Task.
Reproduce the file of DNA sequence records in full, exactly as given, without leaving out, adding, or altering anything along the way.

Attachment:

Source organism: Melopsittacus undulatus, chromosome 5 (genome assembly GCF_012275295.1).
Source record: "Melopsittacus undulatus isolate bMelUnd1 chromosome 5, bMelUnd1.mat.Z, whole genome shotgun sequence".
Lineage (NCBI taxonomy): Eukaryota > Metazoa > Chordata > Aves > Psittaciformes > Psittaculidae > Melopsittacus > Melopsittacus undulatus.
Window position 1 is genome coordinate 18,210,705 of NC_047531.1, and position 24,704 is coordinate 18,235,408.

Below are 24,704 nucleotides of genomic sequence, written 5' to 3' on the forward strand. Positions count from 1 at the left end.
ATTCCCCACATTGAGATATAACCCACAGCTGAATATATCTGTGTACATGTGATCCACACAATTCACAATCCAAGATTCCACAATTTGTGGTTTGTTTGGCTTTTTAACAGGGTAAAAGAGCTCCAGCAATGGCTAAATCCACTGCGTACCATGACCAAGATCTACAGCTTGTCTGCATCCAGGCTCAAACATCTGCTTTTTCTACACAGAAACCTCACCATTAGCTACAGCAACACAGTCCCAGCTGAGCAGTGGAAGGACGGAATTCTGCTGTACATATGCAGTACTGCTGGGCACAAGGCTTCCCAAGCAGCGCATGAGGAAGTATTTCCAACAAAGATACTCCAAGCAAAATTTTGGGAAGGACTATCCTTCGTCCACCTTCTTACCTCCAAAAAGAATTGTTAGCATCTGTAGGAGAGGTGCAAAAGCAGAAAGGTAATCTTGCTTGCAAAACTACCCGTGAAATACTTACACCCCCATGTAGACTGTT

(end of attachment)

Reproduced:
Source organism: Melopsittacus undulatus, chromosome 5 (genome assembly GCF_012275295.1).
Source record: "Melopsittacus undulatus isolate bMelUnd1 chromosome 5, bMelUnd1.mat.Z, whole genome shotgun sequence".
Lineage (NCBI taxonomy): Eukaryota > Metazoa > Chordata > Aves > Psittaciformes > Psittaculidae > Melopsittacus > Melopsittacus undulatus.
Window position 1 is genome coordinate 18,210,705 of NC_047531.1, and position 24,704 is coordinate 18,235,408.

Below are 24,704 nucleotides of genomic sequence, written 5' to 3' on the forward strand. Positions count from 1 at the left end.
ATTCCCCACATTGAGATATAACCCACAGCTGAATATATCTGTGTACATGTGATCCACACAATTCACAATCCAAGATTCCACAATTTGTGGTTTGTTTGGCTTTTTAACAGGGTAAAAGAGCTCCAGCAATGGCTAAATCCACTGCGTACCATGACCAAGATCTACAGCTTGTCTGCATCCAGGCTCAAACATCTGCTTTTTCTACACAGAAACCTCACCATTAGCTACAGCAACACAGTCCCAGCTGAGCAGTGGAAGGACGGAATTCTGCTGTACATATGCAGTACTGCTGGGCACAAGGCTTCCCAAGCAGCGCATGAGGAAGTATTTCCAACAAAGATACTCCAAGCAAAATTTTGGGAAGGACTATCCTTCGTCCACCTTCTTACCTCCAAAAAGAATTGTTAGCATCTGTAGGAGAGGTGCAAAAGCAGAAAGGTAATCTTGCTTGCAAAACTACCCGTGAAATACTTACACCCCCATGTAGACTGTT